Massachusetts agencies increasingly cite terrorism risk to withhold records

The state agriculture department refused to release a list of dairy farmers.

Chicopee withheld the budget for its SWAT team.

Massachusetts State Police wouldn’t say how much they spent in salaries to operate each station.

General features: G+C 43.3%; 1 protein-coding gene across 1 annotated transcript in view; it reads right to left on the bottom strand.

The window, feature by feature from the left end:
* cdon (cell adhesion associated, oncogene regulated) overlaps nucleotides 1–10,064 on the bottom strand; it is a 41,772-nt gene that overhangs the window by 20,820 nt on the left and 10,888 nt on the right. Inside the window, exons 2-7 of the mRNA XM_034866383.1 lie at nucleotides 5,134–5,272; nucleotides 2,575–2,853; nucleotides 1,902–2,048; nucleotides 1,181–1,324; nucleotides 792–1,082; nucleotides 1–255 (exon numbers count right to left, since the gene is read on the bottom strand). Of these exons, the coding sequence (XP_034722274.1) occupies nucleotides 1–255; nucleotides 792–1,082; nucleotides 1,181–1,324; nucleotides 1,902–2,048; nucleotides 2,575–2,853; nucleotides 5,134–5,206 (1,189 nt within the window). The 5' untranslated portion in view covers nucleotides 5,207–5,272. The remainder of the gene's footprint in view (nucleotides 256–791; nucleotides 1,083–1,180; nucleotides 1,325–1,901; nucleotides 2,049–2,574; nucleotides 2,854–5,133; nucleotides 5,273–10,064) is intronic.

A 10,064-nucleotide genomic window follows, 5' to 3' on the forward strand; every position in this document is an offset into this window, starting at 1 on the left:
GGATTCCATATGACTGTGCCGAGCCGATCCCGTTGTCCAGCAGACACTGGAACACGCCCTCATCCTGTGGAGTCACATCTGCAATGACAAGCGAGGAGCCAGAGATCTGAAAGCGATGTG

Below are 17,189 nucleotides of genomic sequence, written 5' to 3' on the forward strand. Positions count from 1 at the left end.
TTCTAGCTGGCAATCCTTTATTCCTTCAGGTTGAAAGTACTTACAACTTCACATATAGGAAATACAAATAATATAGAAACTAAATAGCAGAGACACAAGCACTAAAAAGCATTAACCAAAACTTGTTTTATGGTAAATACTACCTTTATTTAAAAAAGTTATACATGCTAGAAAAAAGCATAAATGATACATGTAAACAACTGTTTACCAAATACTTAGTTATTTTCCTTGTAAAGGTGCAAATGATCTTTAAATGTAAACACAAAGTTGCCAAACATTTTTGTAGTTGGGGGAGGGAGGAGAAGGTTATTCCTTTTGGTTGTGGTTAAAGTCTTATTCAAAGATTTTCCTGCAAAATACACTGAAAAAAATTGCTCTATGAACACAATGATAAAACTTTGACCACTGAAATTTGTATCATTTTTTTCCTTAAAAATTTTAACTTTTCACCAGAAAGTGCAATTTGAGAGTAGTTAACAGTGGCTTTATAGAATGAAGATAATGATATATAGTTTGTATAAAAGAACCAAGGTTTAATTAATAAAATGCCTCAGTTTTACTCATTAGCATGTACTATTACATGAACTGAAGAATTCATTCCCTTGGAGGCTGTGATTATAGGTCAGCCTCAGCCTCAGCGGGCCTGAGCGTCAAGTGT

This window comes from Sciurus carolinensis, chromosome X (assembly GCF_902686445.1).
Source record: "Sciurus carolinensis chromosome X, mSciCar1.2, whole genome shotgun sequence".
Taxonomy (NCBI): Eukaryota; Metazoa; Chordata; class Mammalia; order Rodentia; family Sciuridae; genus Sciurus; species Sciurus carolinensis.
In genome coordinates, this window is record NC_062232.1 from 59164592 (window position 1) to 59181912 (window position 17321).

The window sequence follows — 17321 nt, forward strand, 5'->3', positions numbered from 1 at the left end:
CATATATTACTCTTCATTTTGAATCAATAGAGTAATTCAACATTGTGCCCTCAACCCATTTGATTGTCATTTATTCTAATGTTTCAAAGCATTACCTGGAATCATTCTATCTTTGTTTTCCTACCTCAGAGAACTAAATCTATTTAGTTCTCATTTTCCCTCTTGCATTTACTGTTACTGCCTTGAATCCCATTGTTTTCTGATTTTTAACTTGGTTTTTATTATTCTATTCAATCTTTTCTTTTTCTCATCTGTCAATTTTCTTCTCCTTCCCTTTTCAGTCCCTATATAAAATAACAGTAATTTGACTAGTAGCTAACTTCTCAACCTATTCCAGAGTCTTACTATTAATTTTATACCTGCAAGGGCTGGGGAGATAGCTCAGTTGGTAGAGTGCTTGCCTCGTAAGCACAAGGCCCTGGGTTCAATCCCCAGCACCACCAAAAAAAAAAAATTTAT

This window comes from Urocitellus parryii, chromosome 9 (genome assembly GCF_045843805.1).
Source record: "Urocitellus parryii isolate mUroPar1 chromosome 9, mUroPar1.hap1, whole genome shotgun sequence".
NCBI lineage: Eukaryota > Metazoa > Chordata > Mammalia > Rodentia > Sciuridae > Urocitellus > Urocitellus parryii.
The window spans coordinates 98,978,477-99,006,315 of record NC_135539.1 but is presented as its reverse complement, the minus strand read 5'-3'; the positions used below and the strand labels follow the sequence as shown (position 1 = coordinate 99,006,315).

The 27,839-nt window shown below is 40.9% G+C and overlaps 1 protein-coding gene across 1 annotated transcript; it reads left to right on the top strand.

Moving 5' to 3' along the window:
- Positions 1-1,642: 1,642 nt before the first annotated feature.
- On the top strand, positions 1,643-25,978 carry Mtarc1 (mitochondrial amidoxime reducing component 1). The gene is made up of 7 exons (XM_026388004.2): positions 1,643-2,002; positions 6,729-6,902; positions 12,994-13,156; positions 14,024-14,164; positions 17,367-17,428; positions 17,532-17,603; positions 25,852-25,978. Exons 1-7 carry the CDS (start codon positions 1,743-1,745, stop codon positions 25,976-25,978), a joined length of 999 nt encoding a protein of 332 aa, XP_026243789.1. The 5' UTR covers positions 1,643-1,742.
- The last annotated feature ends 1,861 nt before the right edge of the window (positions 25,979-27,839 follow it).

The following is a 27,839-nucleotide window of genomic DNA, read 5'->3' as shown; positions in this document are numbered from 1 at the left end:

All the denials had one thing in common: Agencies cited an exemption to the Massachusetts public records law that was enacted after the Sept. 11, 2001, attacks to keep building blueprints and other sensitive documents out of the hands of terrorists. The exemption allows agencies to withhold certain documents if, in the reasonable judgment of the records holder, the disclosure is “likely to jeopardize public safety or cyber security.”